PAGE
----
By SACHA BRENAC
Big Brother, meet your 21st century replacement, the U.S. government. In the past several weeks, the Senate has been debating a bill that would, essentially, transform the U.S. into an authoritarian nation heavily controlled by the military. Think I’m exaggerating? Think again.
The National Defense Authorization Act, which passed in the Senate 93 votes to 7, would give the military the power to arrest, detain, interrogate and even potentially assassinate anybody suspected of terrorism.
The military would be given the power to detain suspects indefinitely without a trial, including American citizens. Any American citizen.
Some might think, hey, we’re at war. Drastic times call for drastic measures. Well, that’s what the German people thought in the 1930s.
Some might think I am exaggerating, but am I really? If this bill becomes law, and our president doesn’t veto it, then what will stop the military from using its newfound power to suppress political opponents? Is that really too far-fetched? We are humans after all.
Emotions aside, this law is completely illogical. It gives the military interrogation, charging and trial powers, even though the FBI and other similar agencies were created specifically for that use, and are pretty efficient at them. In fact, the military, with its tribunals, are not very good at these legal actions.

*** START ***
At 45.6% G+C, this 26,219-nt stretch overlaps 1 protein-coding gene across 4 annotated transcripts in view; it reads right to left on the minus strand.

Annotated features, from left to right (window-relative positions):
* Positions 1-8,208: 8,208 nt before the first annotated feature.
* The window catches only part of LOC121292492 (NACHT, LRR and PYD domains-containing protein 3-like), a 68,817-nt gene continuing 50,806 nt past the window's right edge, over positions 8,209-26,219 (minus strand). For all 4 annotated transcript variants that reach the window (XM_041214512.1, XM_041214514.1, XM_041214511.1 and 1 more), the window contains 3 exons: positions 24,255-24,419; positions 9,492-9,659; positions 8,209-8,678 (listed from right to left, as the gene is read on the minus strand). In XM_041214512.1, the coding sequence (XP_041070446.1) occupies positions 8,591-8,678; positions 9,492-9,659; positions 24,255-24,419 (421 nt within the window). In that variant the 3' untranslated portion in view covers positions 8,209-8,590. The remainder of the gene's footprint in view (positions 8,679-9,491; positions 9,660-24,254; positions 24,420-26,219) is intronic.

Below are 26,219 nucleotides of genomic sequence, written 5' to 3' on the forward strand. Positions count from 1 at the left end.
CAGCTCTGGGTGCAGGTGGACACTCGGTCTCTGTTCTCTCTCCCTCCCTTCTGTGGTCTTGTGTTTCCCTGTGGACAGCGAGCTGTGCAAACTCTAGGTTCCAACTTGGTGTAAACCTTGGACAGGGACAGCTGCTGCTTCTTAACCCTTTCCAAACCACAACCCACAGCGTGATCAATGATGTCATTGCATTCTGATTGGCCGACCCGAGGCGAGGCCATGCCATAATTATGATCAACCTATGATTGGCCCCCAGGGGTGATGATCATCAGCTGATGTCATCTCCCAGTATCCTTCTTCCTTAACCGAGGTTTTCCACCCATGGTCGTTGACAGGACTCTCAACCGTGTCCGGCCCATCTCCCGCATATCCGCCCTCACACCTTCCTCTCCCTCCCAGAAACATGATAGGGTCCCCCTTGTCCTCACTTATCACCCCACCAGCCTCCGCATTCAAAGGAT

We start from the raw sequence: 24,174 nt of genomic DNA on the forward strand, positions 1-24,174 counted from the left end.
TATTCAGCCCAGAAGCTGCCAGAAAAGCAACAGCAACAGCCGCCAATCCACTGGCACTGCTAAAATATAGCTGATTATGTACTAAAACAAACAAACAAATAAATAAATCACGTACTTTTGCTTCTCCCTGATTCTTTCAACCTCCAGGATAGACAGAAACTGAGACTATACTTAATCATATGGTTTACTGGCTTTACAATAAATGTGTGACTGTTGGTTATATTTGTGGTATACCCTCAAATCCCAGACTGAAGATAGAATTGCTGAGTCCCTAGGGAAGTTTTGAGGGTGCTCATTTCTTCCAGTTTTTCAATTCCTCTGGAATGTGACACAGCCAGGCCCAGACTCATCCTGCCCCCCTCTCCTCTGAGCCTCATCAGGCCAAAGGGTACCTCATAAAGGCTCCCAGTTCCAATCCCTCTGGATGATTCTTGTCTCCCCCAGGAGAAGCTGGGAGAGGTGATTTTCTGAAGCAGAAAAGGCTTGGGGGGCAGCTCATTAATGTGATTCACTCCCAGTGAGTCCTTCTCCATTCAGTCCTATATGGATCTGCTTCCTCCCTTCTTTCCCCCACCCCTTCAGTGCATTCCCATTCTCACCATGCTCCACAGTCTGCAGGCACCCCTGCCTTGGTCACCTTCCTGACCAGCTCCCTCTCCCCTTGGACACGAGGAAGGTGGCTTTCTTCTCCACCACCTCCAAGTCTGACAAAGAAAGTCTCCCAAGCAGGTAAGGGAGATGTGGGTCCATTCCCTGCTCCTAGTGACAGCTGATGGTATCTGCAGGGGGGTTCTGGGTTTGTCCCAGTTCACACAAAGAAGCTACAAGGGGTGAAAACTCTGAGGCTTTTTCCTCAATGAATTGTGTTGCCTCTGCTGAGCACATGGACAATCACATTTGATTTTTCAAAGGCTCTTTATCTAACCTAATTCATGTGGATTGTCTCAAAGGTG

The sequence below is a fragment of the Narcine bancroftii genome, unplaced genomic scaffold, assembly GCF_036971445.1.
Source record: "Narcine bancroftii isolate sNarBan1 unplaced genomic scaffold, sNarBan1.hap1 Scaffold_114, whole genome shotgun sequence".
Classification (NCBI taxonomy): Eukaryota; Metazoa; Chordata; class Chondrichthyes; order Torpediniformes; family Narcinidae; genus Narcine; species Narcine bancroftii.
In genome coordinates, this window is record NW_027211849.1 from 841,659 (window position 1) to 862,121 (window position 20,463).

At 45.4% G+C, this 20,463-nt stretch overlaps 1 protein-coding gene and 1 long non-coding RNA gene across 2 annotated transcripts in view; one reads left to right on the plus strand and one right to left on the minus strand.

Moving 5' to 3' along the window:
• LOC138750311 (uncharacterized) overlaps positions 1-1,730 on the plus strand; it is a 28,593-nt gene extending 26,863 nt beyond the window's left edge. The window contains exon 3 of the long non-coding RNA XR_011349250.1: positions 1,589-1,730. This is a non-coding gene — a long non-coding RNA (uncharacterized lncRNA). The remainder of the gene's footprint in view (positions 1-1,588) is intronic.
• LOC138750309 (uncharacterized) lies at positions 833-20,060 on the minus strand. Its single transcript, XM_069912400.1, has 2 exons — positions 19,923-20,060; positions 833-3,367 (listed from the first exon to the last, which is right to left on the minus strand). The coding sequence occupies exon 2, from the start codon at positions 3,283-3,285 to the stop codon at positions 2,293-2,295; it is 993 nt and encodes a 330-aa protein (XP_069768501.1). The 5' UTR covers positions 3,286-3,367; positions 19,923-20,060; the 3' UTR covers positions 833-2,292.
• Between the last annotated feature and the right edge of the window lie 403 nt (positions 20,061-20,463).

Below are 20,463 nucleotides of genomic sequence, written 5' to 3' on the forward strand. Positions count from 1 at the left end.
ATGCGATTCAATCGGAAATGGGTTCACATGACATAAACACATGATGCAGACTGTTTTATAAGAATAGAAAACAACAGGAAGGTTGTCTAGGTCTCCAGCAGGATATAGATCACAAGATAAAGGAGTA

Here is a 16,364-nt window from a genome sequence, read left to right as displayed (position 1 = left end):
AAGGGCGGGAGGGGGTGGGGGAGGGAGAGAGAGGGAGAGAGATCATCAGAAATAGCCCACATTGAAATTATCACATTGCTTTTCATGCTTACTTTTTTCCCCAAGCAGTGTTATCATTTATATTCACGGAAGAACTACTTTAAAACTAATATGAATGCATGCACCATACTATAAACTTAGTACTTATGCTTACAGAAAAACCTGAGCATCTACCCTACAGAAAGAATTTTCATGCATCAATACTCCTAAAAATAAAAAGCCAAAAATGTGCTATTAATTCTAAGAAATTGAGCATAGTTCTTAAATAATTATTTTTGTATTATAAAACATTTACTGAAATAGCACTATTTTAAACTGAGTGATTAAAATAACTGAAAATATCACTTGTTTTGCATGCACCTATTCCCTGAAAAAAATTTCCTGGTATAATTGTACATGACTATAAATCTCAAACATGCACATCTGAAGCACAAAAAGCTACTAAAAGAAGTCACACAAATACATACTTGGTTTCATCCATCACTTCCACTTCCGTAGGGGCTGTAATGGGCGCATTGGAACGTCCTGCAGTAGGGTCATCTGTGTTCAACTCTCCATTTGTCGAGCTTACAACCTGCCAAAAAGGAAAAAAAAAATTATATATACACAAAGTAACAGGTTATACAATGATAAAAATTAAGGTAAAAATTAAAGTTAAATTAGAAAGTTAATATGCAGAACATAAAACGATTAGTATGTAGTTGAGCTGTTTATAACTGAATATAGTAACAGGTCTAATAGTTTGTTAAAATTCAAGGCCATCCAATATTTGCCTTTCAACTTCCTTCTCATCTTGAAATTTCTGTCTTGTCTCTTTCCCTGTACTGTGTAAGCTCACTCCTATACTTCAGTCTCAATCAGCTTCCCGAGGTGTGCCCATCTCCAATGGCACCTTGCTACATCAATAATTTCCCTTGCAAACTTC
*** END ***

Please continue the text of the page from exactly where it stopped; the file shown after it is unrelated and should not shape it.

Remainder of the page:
So why is our civilian government succumbing to this new sense of militaristic nationalism? Ever since the 1950s, the Military Industrial Complex (MIC) has more or less directed the economy and policies of this nation.
President Eisenhower, in a 1961 speech, warned us about the growing power of the MIC and its potential threat to our basic liberties. Defense in this country makes up for roughly 30 percent of government spending, and 47 percent of the entire world’s military spending. Defense spending has been steadily increasing over the decades.
So, why should the American people be against this bill? It is fundamentally un-American. In fact, it is anti-American.
We are a republic whose entire existence is for the freedom and rights of all people who decide to be a part of the American experiment, the American experience and the American dream.
Is the American dream dead? Not yet. Does it still have a chance? Potentially. Will it survive the National Defense Authorization Act? No.
The American people have to stand up and say “enough,” while we still can. We cannot let this new form of fascism consume the very existence of this country. We must bring the nation back to when the state and the people were one. And we must act soon, or else it will be too late.
As for me, if this passes, I’m moving to Canada.